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- "The Andorian Incident"
- "Cold Front"
- "Shockwave"

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"Cold Front"

(Star Trek: Enterprise production code 011)
  • written by Stephen Beck & Tim Finch
  • directed by Robert Duncan McNeill
  • music by Jay Chattaway
  • 43 minutes
Region 1

Region 2

11: Cold Front

It seems bizarre that "Enterprise" waited this long to give audiences the next chapter in its primary long term story arc. I'd say it was at least 3 episodes too late if it wanted to keep audiences on the hook, and that's just to give the series a bit of room to pursue all those Trekkian "firsts". Without those, "Cold Front" should have come no later than this show's 4th broadcast.

This story starts well in terms of re-triggering our interest in all the intrigue afoot, and continues with some nice surprise twists and revelations, as well as having an effective, unusually ominous closing shot. It also does a better job than "Broken Bow" in focusing on this plot and making the regulars aware of it.

But we're not really getting a lot of useful information. A new character named Daniels is introduced to us, who gives us a huge info-dump. As predicted, the opposing futuristic factions are concerned about this past's abilities to "change" their present, indicating that these characters, and probably the Trek writers as well, have their heads in the sand regarding branching timelines and alternate universes, making much ado about nothing. Daniels' holographic graphics are cool though, and artificially make the stakes seem larger by adding some atmosphere.

We also have the return of our lead Suliban villain, now given the name of Sillick or Selleck (no relation to Tom) or something. He manages to cast doubt on Daniels' info dump with a dump of his own and some ambiguous actions. Which of these two opposing parties is worthy of Archer's sympathies? Which is trying to change this "history", and which is trying to preserve the way it would "unfold naturally"? This episode raises the questions, but then leaves it all hanging so we can dive back into the mess for another chapter later on.

From my point of view, this identical question was all done better in a fifth season TNG episode called "A Matter of Time", scripted by executive producer Rick Berman no less. Or for that matter, one can look at the season three Deep Space Nine episode "Destiny" which featured a great final solution for a similar dilemma. If, like Archer and crew, your present moment is right at the crucial decision point, do you really need to fuss over the ramblings of untrustworthy manipulators who claim to have information from the future? What would your actions be if you simply followed your best principles and behaved as you would have without any future knowledge?

Thus, there's really no need to choose between Daniels and Sillick. Too bad Archer wasn't able to just throw them both in the brig (separate cells would be best), and carry on.

Indeed, though each member of Archer's crew gets at least a token scene in this story, the show's long term plot really doesn't seem to INVOLVE them very deeply. They're just unimportant pawns here with little of impact to do, while the guest characters are the real players. None of this is REALLY working well as a long term plot that the main Enterprise characters can sink their teeth into.

And so the episode's fortunes are like a double-edged sword. We tune in for the plot, but then tune out for the lack of character investment to be found in that plot.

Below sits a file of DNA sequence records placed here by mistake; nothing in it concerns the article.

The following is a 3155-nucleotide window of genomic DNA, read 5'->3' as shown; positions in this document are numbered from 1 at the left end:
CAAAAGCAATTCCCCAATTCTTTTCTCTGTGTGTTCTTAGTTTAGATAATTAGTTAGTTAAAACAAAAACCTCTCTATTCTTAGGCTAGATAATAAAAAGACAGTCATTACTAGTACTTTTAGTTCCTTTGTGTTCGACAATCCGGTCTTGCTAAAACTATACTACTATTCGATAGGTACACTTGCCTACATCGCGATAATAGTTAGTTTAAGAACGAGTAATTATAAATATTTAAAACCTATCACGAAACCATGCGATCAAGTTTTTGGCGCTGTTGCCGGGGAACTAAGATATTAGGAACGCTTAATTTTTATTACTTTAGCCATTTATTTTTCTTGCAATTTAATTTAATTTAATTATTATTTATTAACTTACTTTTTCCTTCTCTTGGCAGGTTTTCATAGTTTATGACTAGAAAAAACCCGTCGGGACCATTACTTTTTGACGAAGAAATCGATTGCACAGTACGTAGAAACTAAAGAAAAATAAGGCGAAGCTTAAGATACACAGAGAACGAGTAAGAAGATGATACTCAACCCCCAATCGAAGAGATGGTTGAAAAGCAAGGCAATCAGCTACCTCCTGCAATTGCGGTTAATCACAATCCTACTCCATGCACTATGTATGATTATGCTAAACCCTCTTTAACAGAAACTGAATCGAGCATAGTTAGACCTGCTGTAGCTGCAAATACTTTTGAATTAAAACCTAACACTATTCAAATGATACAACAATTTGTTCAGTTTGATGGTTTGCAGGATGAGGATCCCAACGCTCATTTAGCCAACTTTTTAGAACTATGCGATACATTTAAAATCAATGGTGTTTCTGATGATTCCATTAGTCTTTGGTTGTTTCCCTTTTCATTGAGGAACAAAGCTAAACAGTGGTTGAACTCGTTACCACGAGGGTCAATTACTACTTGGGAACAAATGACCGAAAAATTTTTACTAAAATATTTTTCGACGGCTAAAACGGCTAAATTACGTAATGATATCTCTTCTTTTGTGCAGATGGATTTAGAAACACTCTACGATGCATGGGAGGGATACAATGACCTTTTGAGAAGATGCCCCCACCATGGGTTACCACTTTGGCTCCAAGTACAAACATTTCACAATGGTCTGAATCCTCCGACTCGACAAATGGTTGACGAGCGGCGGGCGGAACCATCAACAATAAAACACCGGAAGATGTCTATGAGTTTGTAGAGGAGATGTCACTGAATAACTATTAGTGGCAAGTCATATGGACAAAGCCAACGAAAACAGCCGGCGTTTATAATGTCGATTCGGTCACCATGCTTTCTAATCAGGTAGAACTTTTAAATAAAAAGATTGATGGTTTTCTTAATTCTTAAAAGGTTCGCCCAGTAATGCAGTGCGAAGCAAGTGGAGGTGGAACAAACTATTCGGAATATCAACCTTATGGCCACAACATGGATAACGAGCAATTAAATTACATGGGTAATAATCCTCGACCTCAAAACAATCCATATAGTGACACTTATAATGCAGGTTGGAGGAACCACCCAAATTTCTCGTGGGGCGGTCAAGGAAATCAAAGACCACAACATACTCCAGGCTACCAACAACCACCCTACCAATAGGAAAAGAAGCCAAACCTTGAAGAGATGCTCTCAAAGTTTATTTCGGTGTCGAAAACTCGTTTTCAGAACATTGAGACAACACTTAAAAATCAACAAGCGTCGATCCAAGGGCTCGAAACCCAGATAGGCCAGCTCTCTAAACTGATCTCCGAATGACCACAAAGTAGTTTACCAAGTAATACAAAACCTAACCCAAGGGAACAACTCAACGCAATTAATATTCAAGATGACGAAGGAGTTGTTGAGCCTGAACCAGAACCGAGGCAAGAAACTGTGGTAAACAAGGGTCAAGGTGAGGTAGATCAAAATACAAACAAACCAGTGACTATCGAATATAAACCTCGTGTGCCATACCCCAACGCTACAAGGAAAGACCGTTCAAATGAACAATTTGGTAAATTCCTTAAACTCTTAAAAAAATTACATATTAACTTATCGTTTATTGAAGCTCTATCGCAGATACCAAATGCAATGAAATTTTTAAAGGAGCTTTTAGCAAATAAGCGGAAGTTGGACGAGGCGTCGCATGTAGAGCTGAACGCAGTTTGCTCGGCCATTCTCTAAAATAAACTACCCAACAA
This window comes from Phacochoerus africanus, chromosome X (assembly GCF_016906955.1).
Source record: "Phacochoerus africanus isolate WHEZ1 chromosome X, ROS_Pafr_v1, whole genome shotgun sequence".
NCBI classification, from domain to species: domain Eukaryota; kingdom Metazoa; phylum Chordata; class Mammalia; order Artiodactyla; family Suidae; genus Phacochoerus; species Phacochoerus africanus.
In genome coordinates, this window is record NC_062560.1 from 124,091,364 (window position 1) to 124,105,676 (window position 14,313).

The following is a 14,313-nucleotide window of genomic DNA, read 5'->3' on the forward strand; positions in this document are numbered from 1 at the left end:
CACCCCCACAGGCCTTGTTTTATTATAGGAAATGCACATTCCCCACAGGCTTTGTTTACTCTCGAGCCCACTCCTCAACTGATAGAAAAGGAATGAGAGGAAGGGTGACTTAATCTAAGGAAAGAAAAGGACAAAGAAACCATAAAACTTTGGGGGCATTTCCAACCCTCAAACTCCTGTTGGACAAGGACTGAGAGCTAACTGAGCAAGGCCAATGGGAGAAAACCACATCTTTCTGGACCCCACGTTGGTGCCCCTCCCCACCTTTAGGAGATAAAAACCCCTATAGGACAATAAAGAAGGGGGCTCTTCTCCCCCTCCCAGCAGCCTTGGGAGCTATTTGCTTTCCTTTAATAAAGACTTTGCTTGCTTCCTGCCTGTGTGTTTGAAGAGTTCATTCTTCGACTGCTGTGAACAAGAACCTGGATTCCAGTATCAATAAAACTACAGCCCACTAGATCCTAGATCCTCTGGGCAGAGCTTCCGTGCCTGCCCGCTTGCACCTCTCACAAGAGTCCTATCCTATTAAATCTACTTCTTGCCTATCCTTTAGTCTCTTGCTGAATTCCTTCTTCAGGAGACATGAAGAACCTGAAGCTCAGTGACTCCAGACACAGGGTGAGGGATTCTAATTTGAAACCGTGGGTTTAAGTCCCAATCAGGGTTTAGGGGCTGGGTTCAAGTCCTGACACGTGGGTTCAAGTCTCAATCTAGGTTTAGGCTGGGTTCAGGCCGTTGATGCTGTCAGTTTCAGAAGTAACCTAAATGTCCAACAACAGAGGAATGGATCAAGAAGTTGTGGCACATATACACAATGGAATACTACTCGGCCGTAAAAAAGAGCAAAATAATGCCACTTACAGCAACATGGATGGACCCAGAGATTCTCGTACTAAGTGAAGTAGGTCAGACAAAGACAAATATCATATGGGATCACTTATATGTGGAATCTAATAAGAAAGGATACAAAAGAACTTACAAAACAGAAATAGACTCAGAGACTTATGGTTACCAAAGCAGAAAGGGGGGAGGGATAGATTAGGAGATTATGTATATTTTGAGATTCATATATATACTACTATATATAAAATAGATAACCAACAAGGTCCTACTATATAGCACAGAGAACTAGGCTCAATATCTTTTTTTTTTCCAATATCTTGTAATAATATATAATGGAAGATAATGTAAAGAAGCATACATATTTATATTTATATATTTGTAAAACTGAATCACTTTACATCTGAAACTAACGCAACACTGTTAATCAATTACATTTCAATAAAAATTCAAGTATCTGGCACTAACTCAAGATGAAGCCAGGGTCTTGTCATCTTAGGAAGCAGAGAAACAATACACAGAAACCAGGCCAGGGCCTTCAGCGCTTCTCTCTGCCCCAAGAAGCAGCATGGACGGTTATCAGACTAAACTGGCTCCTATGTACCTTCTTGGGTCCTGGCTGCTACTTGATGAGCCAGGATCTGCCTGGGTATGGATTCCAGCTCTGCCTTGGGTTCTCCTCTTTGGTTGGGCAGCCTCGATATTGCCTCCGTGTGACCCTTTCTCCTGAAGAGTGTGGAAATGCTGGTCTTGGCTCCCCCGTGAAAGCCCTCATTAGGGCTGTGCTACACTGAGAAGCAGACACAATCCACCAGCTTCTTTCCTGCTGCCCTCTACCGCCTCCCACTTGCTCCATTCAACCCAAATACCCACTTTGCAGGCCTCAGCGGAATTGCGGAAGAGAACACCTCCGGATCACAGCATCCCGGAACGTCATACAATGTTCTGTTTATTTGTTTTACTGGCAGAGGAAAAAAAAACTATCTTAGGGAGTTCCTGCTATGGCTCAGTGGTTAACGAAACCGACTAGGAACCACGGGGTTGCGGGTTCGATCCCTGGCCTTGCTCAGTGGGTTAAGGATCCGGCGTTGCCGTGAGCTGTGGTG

And when the next broadcast after this one turned out to be a re-run, it was the point where I tuned out of Enterprise's first season. The characters were just not coming alive, the long-term plot was advancing too slowly, and the episodes on average had been the dullest of any incarnation of Trek. Not until the season finale approached the following spring did I give Enterprise another chance, catching "Detained", "Two Days and Two Nights", and "Shockwave"....

Read the next Star Trek In-depth Analysis Review: "Shockwave"

This story has become available on DVD and Blu-ray in the Enterprise Season One box sets:


DVD Canada


7-disc DVD set

DVD Extras include:

  • Featurette: Creating Enterprise
  • Enterprise Profile: Scott Bakula
  • Cast Impressions: Season One
  • Star Trek Time Travel: temporal cold wars and beyond
  • Enterprise secrets
  • Admiral Forrest takes center stage
  • Outtakes and deleted scenes
  • hidden NX-01 File featurettes
  • Inside Shuttlepod One
  • Pilot story audio commentary by writer/creators
    Brannon Braga and Rick Berman.
  • text commentary for the pilot story "Broken Bow".
  • text commentaries on "The Andorian Incident"
    & "Vox Sola".
Blu-ray U.S.

Blu-ray Canada

Blu-ray U.K.

NEW to Blu-ray for March 2013!

Blu-ray Bonus features include:

  • All extras from the standard DVD set, plus:
  • "In Conversation" featurette w. Berman & Braga
  • "Cast Introduction"
  • "Enterprise: On the Set" featurette
  • "To Boldly Go: Launching Enterprise" featurette
  • Pilot story audio commentary by Connor Trinneer (Chief Engineer Trip Tucker), Dominic Keating (Malcolm Reed), writer Brannon Braga, director James L. Conway, and FX producer Dan Curry.
  • Audio commentary by Dan Curry and
    writer André Bormanis on "Silent Enemy"
  • Audio commentary by writers Mike Sussman and Phyllis Strong on "Shadows of P'Jem"
  • Audio commentary by Braga, Trinneer, Keating, and director David Livingston on "Shuttlepod One".

Review written by Martin Izsak. Comments on this article are welcome. You may contact the author from this page:

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Read the next Star Trek In-depth Analysis Review: "Shockwave"

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